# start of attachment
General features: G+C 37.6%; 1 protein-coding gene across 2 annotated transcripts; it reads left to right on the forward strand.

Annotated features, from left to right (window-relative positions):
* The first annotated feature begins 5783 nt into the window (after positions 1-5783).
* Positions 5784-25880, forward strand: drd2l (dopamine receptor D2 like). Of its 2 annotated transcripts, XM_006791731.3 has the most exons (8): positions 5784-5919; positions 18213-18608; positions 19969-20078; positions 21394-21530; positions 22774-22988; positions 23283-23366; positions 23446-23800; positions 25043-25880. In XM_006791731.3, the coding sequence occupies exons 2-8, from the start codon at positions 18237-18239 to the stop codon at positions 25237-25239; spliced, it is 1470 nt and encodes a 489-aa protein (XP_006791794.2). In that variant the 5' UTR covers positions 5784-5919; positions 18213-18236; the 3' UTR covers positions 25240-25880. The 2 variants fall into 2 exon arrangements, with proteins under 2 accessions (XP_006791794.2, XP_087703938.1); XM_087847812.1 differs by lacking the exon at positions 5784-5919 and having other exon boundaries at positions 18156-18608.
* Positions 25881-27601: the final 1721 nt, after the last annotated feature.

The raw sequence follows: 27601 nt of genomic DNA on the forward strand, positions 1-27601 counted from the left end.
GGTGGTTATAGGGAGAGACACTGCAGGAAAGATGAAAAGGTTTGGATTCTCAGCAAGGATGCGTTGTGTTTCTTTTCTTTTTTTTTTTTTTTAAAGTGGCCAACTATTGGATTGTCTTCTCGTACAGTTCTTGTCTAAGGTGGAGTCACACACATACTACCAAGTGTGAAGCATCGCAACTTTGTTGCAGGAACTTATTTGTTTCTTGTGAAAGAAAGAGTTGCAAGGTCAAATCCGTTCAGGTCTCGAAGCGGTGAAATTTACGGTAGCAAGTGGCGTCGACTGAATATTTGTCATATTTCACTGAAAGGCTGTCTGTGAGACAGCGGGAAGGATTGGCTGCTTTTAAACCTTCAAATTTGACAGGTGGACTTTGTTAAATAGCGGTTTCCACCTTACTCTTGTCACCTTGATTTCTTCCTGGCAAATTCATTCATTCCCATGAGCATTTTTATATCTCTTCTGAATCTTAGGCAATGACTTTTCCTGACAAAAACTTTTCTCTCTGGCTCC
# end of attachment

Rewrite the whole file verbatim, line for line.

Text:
General features: G+C 37.6%; 1 protein-coding gene across 2 annotated transcripts; it reads left to right on the forward strand.

Annotated features, from left to right (window-relative positions):
* The first annotated feature begins 5783 nt into the window (after positions 1-5783).
* Positions 5784-25880, forward strand: drd2l (dopamine receptor D2 like). Of its 2 annotated transcripts, XM_006791731.3 has the most exons (8): positions 5784-5919; positions 18213-18608; positions 19969-20078; positions 21394-21530; positions 22774-22988; positions 23283-23366; positions 23446-23800; positions 25043-25880. In XM_006791731.3, the coding sequence occupies exons 2-8, from the start codon at positions 18237-18239 to the stop codon at positions 25237-25239; spliced, it is 1470 nt and encodes a 489-aa protein (XP_006791794.2). In that variant the 5' UTR covers positions 5784-5919; positions 18213-18236; the 3' UTR covers positions 25240-25880. The 2 variants fall into 2 exon arrangements, with proteins under 2 accessions (XP_006791794.2, XP_087703938.1); XM_087847812.1 differs by lacking the exon at positions 5784-5919 and having other exon boundaries at positions 18156-18608.
* Positions 25881-27601: the final 1721 nt, after the last annotated feature.

The raw sequence follows: 27601 nt of genomic DNA on the forward strand, positions 1-27601 counted from the left end.
GGTGGTTATAGGGAGAGACACTGCAGGAAAGATGAAAAGGTTTGGATTCTCAGCAAGGATGCGTTGTGTTTCTTTTCTTTTTTTTTTTTTTTAAAGTGGCCAACTATTGGATTGTCTTCTCGTACAGTTCTTGTCTAAGGTGGAGTCACACACATACTACCAAGTGTGAAGCATCGCAACTTTGTTGCAGGAACTTATTTGTTTCTTGTGAAAGAAAGAGTTGCAAGGTCAAATCCGTTCAGGTCTCGAAGCGGTGAAATTTACGGTAGCAAGTGGCGTCGACTGAATATTTGTCATATTTCACTGAAAGGCTGTCTGTGAGACAGCGGGAAGGATTGGCTGCTTTTAAACCTTCAAATTTGACAGGTGGACTTTGTTAAATAGCGGTTTCCACCTTACTCTTGTCACCTTGATTTCTTCCTGGCAAATTCATTCATTCCCATGAGCATTTTTATATCTCTTCTGAATCTTAGGCAATGACTTTTCCTGACAAAAACTTTTCTCTCTGGCTCC